In 1854 small fort was founded by Russians and named
Verniy, which later become Almaty. Nowadays it is the most cosmopolitan of
all Central Asian cities, the commercial and cultural centre of Kazakhstan,
Almaty was the capital until 1997 when the seat of political power was moved
Almaty is located in the foothills of the Northern
Tien Shan Mountains whose snow-capped peaks tower up into the sky as if guarding
the peace and labour of citizens and which provide a spectacular and very
scenery backdrop. A modern low-rise city with a number of parks, green spaces
and avenues, street cafes and restaurants, Almaty is a pleasant place to spend
a couple of days if a little expensive. The surrounding mountains provide
splendid opportunities for walking and exploring nature for climbers, trekkers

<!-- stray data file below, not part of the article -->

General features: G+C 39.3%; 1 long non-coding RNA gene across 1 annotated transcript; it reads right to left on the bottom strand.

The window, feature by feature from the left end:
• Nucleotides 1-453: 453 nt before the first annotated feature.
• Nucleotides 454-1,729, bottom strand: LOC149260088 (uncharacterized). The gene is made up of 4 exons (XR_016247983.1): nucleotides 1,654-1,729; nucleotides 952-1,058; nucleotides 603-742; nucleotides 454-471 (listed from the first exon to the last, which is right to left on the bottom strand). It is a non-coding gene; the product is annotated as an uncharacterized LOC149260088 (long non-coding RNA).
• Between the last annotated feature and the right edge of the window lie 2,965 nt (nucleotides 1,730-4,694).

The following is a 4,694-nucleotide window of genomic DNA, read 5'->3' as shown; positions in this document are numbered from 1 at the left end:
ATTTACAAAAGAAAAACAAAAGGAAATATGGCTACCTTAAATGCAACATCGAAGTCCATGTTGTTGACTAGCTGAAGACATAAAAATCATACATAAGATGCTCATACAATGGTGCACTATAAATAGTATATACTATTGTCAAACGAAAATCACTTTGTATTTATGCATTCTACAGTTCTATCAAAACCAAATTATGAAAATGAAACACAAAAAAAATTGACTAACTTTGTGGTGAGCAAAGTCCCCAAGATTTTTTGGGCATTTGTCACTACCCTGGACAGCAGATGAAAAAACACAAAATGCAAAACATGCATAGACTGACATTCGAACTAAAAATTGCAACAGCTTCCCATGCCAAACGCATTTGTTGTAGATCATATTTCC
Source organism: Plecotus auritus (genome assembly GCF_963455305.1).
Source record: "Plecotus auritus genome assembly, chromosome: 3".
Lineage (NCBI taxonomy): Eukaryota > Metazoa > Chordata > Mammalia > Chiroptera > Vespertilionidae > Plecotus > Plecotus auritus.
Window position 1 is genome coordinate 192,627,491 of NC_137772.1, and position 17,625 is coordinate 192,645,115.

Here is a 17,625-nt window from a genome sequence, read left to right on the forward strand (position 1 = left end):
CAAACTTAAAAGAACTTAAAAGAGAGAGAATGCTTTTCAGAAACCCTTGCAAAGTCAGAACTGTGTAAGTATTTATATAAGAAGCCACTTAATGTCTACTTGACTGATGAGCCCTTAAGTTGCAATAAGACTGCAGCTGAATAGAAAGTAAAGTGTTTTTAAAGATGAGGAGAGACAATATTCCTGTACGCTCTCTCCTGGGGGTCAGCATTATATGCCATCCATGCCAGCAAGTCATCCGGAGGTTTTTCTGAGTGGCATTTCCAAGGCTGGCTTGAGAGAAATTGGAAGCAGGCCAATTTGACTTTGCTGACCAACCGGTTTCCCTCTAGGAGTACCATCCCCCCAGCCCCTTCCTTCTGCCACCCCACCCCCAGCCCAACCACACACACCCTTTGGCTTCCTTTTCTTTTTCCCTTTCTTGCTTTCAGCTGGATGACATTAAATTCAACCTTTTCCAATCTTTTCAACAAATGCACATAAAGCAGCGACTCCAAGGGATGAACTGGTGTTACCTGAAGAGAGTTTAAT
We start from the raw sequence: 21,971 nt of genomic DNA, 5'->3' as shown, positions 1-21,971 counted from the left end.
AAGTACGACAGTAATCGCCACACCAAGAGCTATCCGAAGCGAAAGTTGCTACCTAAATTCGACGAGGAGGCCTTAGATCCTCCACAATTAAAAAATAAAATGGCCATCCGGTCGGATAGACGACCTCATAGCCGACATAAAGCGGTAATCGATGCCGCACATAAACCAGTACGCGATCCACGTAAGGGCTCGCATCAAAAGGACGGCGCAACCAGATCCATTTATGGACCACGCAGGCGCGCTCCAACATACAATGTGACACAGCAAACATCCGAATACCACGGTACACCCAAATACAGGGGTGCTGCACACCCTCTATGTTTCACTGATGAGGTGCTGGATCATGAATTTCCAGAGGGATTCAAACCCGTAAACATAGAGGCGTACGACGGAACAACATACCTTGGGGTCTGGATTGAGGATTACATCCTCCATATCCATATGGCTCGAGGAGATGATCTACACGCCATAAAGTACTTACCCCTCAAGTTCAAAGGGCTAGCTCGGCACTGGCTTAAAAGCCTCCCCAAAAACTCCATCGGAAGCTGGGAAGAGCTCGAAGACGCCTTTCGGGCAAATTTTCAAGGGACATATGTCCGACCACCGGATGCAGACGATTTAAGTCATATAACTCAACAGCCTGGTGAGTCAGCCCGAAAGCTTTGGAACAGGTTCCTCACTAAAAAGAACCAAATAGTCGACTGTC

and day walkers.
Things to see in Almaty include Panfilov Park, named
after the 28 Panfilov guards from Almaty an Tokmak, who died heroically defending
Moscow against the Nazi invasion in 1941, Zenkov Cathedral, built entirely
of wood in 1904 without the use of any nails and the only building survived
in the earthquake of 1911. In fact the cathedral is one of the eight most
unique wooden buildings in the world. At Soviet times the Bolsheviks turned
it to the history museum then to cultural centre and only in 1990 present
government restored the status of Russian Orthodox Church. The Museum of Kazakh
Musical Instruments in a striking wooden building presents a number of national
instruments, many of which belong to Kazakh poets, composers and singers.
State History Museum houses the fascinating collection of exhibits belonging
to Saka period that date back to about the 5th century BC. Almaty mosque-is
said to be the largest in Central Asia and situated just a few blocks from
Aliases: Alma-Ata, Almati.
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